Utility Week

UTILITY Week 17th March 2017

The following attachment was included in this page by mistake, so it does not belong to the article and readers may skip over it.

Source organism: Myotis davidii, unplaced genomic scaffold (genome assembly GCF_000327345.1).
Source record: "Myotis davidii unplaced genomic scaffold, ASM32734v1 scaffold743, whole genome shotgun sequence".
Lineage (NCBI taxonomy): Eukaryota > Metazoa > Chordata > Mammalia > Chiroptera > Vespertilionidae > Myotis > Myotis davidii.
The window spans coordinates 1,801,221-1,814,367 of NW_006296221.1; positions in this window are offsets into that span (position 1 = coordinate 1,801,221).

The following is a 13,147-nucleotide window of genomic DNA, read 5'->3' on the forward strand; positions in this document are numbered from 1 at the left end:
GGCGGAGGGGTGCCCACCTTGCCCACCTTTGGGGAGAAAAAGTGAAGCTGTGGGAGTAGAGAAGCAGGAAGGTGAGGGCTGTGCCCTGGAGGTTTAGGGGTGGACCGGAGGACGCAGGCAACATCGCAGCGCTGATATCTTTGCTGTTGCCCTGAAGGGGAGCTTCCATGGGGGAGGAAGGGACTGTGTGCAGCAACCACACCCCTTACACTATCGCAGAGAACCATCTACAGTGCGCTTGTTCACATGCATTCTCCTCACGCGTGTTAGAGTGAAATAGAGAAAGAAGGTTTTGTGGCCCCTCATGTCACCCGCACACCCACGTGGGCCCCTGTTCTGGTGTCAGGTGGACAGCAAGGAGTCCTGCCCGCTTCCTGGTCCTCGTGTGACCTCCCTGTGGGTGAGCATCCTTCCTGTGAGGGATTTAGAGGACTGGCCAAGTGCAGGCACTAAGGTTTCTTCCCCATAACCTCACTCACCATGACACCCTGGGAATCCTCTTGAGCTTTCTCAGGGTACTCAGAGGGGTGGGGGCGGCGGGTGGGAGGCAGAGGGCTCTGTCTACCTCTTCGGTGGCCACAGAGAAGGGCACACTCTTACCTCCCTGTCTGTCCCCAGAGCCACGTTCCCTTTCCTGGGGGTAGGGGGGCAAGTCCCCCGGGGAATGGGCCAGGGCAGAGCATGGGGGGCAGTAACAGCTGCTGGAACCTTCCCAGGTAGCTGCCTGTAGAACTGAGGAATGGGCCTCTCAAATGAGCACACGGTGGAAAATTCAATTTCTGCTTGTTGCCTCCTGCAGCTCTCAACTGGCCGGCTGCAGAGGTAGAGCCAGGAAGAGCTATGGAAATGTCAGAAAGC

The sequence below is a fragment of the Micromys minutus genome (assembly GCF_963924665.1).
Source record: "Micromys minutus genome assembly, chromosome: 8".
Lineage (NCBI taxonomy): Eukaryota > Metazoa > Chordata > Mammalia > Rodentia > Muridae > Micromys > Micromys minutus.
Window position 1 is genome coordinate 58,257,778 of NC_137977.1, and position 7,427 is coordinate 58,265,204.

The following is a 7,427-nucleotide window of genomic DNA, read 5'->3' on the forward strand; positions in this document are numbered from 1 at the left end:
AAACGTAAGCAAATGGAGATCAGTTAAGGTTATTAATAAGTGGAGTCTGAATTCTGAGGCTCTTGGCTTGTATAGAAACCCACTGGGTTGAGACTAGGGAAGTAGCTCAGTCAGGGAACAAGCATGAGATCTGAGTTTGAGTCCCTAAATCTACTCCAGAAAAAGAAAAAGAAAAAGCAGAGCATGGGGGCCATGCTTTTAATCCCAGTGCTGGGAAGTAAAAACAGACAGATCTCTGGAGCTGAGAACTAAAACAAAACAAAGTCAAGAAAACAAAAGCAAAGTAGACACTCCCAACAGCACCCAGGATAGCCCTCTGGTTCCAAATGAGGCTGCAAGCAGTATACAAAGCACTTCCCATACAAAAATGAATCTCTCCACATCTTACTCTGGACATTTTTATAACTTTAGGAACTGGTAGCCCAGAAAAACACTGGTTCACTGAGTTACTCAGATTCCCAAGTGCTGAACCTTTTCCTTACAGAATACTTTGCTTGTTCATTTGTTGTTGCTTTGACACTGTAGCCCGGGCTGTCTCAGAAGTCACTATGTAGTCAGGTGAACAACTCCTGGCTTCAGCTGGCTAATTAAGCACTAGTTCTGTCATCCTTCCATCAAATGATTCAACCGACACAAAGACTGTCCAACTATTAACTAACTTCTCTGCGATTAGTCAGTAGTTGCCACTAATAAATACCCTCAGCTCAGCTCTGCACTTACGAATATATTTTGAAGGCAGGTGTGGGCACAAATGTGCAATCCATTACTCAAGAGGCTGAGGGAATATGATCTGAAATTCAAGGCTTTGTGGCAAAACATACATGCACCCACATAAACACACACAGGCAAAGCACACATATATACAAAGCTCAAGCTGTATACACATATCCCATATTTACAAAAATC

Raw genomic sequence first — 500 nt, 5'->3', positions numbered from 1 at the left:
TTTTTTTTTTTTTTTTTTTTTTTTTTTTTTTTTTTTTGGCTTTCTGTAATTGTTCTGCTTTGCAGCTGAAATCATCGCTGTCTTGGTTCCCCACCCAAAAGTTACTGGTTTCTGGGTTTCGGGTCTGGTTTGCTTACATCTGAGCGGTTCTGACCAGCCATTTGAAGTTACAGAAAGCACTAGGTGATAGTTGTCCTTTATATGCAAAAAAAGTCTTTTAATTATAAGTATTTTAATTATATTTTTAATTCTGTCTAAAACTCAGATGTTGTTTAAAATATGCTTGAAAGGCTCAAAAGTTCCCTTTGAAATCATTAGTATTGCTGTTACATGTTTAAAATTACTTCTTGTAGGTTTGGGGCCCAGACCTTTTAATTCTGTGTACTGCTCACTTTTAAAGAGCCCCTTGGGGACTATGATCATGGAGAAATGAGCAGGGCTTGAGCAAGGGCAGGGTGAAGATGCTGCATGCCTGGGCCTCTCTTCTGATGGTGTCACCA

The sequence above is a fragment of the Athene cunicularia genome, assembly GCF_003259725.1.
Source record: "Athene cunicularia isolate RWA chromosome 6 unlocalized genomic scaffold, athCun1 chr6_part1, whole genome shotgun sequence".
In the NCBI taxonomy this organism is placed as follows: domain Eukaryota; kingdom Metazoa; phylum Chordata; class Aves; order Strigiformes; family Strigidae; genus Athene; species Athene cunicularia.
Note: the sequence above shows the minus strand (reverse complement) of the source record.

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UTILITY WEEK | 17TH - 23RD MARCH 2017 | 11 Water brokers Apollo Energy Apollo Energy was founded in 2001 by its now directors, Jackie and Eddie Gray. It is a limited company, privately owned by the Grays, who have more than 50 years' experience in the utility sector. The broker is also a founding member of the Utilities Intermediary Association (see UIA opinion column, p7). Apollo employs a team of 15 and works with approximately 300 clients, ranging from single-site small and medium-sized enterprises (SMEs) to major multi-site brands. Its procurement services are usu- ally commission-based, while its metering, site works and bureau services are fee-based. As an energy broker, the company's procurement team sources best-value contracts and provides a range of services to moni- tor, manage and control usage as well as advise on regulatory compliance. Apollo views the opening of the water market in England as a "huge area of potential growth", and intends to continue servicing its existing clients as well as attracting new ones. In the run-up to market opening, the company has invested in a new branding and communications strategy. As part of this, a new logo, tagline and colour palette have been rolled out across a range of marketing collateral including the website, data sheets and email communications. The company says the investment means it is "well-positioned" to seek new business opportunities and begin con- versations with potential new clients. The company will offer its clients a range of water services, includ- ing procurement, account management, bill validation, online portal access, bespoke reporting, and site works project management. It is not targeting any specific sector, and says its offering can be applied to any segment of the market – from owner-operated SMEs to major multi-sites. Apollo has entered into third party intermediary agreements with a number of suppliers, and is currently waiting to finalise arrange- ments with others. Black Sheep Utilities Black Sheep began as a lead generation company for the mobile phone industry. At that time, most telecoms companies that entered this market called themselves something relating to animals, so managing director Joe Anderson called his company Black Sheep Telecommunications. This was sold in September 2013 to Onecom, but the name Black Sheep remained part of the utility business. The broker's founders – Dave Curnow and Joe Anderson – started working exclusively for Scottish Power five years ago. It ended this in July 2013, at which point it decided to set up as a broker – Black Sheep Utilities. The company began with five employees and has grown to 70 staff serving around 10,000 clients. Black Sheep says it will continue to focus on growth during 2017/18, and intends to increase its headcount to approximately 100 by the end of 2017. The company is privately owned by two directors. It operates on a structure based on both fees and commission. Black Sheep plans to enter the water market, and says it has suf- ficient cash flow to fund both the entering of this market and its growth strategy. It views the opening of the market as a retention strategy for its energy customers, because the customer savings are minimal and the remuneration small. Therefore, the company plans to cross-sell to its existing customer base and offer water services to its new customers. It will not focus on a specific segment of the mar- ket, but will focus heavily on customer service. Curnow says brokers break up the "cosy renewal processes" that the suppliers adopt. "If brokers didn't exist, then suppliers would have many 1000s of more customers on higher contract prices and Make It Cheaper Make It Cheaper has been active in the energy market for ten years. The company was founded by its now chief executive Jona- than Elliott (pictured), and currently employs around 200 staff based in London. The broker is privately owned, and says all founders and shareholders are actively involved in the business. It has an advisory panel that includes, among others, former Lovefilm chief executive Simon Calver, for- mer RSA chief executive Simon Lee, and for- mer B&Q chief executive Martyn Phillips. Make It Cheaper's client base con- sists of approximately 50,000 small and medium-sized enterprises (SMEs) and 50,000 household customers. Its core mar- ket is micro businesses. Its model relies on inbound enquiries from its partners – mostly SME energy price enquiries via large price comparison websites. The broker operates on a commission. The fees it earns are the same for each con- sumption band, regardless of supplier . The company has an energy procurement propo- sition called "Do it for you", which handles renewals for customers based on their pref- erences. Around 66 per cent of its SME cus- tomers opt for this. The broker also has a guarantee that, if it does not deliver for the customer, it will forfeit any commission it would usually receive from a supplier and give it to that customer. For water, the com- pany will offer a similar model. The company says it "makes sense" to bundle water with other products, to make it easy for customers to engage with the mar- ket. The firm believes customers looking to switch will "always be price sensitive". How- ever, it says there is plenty of evidence to suggest that customer service holds a great deal of weight in the decision. Make It Cheaper is a partner of the Feder- ation of Small Businesses to advise its mem- bers on energy.

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